South Korea's Shinhan Card Develops Blockchain Payments Network

Neil Dennis

South Korea's biggest credit card operator, Shinhan Card, announced on Monday it had been granted a domestic patent and was developing a blockchain-powered payments system.

Shinhan Financial Group, an affiliate of the card company, said it had developed the world's first blockchain service that offers full credit card functionality such as setting spending limits, making monthly installments and paying merchants.

Reported in the Korea Times, a spokesperson for the company said:

Services using those key functions of credit cards will be extended to the blockchain-based system, a notable advancement from the status quo whereby most of the blockchain-based services available are limited to cash wiring or user identification for online transactions.

Patent Submission

The patent, filed with the Korea Intellectual Property Rights Information Service (KIPRIS), describes a system for building a blockchain "including a virtual currency generated according to a credit limit of a consumer". Blocks will be updated on the blockchain according to payment details.

This means the company will be able to develop a cardless method of transaction allowing customers to pay for goods using an app on their mobile phones.

Shinhan's spokesperson added:

We obtained the patent about a year and a half after we initiated a feasibility study including technology reviews. We are seeking measures to make the patent valid in European countries, the US, Japan, China, Vietnam and Indonesia.

Shinhan Bank Blockchain Ambitions

Affiliate Shinhan Bank has already made progess on blockchain technology, using a distributed ledger platform to speed up the approval process for loans and mortgages.

Instead of submitting identity, payslips and other important documents for manual verification, the bank will use blockchain to verify such items. Last year the bank trialled a cross-border remittances system for its business customers using Ripple's blockchain.

Eliminate the Middlemen

Shinhan Card believes that by using blockchain technology in its payments system it will eventually eliminate the need for other financial intermediaries in the transaction process.

Credit card companies operate with two other counterparties in transactions: a value-added network (VAN), which acts as intermediary between card company and vendors to verify and approve transactions, and a payment gate (PG), a financial services provider which makes the physical payment.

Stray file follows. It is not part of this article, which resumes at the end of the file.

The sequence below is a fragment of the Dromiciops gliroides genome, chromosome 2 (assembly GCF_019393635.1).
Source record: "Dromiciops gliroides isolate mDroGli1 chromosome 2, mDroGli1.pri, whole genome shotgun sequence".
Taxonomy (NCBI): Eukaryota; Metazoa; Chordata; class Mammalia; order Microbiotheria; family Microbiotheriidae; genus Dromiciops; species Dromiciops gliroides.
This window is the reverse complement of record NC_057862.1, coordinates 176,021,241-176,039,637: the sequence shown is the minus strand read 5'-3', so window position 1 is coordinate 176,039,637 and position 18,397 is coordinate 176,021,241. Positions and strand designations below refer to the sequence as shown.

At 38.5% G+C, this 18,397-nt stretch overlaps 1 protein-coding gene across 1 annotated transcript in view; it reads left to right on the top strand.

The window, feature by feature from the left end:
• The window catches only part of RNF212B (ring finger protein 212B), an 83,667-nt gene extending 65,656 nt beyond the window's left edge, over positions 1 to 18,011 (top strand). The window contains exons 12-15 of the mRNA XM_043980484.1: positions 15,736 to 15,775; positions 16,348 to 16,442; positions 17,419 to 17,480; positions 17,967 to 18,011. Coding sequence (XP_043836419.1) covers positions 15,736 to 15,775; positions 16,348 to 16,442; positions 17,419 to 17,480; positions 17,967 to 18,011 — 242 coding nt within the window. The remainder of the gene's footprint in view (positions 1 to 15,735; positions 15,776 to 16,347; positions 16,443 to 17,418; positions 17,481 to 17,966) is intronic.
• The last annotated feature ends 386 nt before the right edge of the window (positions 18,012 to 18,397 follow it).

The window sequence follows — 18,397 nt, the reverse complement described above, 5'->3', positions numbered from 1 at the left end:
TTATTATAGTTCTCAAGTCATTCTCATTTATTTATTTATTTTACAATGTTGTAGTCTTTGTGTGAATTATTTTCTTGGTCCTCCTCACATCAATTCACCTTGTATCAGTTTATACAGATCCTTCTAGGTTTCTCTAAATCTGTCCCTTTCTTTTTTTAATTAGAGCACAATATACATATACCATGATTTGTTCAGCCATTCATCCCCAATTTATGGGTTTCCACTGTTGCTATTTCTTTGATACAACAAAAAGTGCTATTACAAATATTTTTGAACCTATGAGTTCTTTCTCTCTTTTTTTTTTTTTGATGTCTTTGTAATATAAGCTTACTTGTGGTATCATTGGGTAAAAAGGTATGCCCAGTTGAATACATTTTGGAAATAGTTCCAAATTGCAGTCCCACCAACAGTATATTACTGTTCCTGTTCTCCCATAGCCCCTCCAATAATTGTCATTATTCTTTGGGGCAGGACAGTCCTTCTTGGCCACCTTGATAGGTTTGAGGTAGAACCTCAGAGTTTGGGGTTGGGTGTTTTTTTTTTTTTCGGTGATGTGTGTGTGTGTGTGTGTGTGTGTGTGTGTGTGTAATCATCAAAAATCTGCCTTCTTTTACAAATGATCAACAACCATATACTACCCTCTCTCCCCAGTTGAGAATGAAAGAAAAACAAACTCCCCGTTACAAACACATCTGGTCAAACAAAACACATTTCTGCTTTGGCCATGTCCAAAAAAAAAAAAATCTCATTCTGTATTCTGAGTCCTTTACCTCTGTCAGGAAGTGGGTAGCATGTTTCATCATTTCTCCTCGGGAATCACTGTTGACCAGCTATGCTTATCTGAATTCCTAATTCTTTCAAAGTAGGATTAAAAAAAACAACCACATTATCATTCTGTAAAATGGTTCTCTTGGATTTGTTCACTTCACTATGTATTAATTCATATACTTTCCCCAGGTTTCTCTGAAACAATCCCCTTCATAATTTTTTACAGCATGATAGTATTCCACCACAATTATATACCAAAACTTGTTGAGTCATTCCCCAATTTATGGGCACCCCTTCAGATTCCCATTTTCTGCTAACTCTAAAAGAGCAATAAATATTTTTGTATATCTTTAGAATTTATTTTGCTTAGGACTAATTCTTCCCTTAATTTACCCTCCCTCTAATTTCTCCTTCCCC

Speaking to the Korea Times, Shinhan Card's spokesman concluded:

We, as the industry leader, will continue to explore ways to implement business models in accordance with the regulations.

1.9 Million U.K. Residents Own Cryptocurrencies, FCA Research Finds

Research conducted by the United Kingdom’s Financial Conduct Authority (FCA) has found that 1.9 million U.K. residents currently own cryptocurrencies, while 2.6 million are estimated to have bought crypto “at some point.”

The research report published by the FCA into how consumers interact with cryptocurrency markets in the U.K. found that 3.86% of the country’s general adult population owns cryptocurrencies, as its adult population is estimated to be of approximately 50 million people.

To the FCA, there was a “statistically significant increase” in cryptocurrency holders throughout the UK as last year roughly 3% of the country’s adult population owned crypto at some point, and is now up to 5.35%. The rise brings to the total number of U.K. residents who ever held crypto up to 2.6 million, up from 1.5 million.

While the amount of adults owning crypto is relatively small compared to the total adult population, industry awareness appears to have hit a new high, as 73% of polled adults revealed they have heard of cryptocurrencies, up from 42% last year.

According to the FCA’s research, however, 75% of the 1.9 million people that currently hold crypto in the U.K. have less than £1,000 (around $1,230) in the space, with 83% of them buying their assets via exchanges that are not based in the U.K. Those who do buy crypto are nevertheless aware of the risks, per the FCA.

The report notes most “seem to understand the risks associated with the lack of protections, the high volatility of the product and have some understanding of the underlying technology. The report adds this isn’t the case for all:

Nevertheless, the lack of such knowledge among some presents potential consumer harm to consumers. 11% of current and previous cryptocurrency owners thought they were protected. This amounts to approximately 300,000 adults.

The most common reason for U.K. consumers to purchase crypto, it adds, was as a “gamble that could make or lose money.”

Crypto Ads' Influence 

The FCA’s report also found that 45% of current and former cryptocurrency holders had seen cryptocurrency-related ads. A total of 35%, around 400,000 people, said the crypto-related ads made them more likely to invest in the space.

Overall, 16% of those who have had or currently have cryptocurrencies revealed they have been influenced by crypto-related ads. The report, however, also claims the “media’s role in raising consumer awareness about cryptocurrencies has risen.”

As CryptoGlobe reported earlier this year, the FCA added nine new financial crypto companies to its warning list, as it has been ramping up efforts to keep consumers safe even if they are investing in the crypto space. Cryptocurrencies are not covered by consumer protections.

Featured image via Pixabay.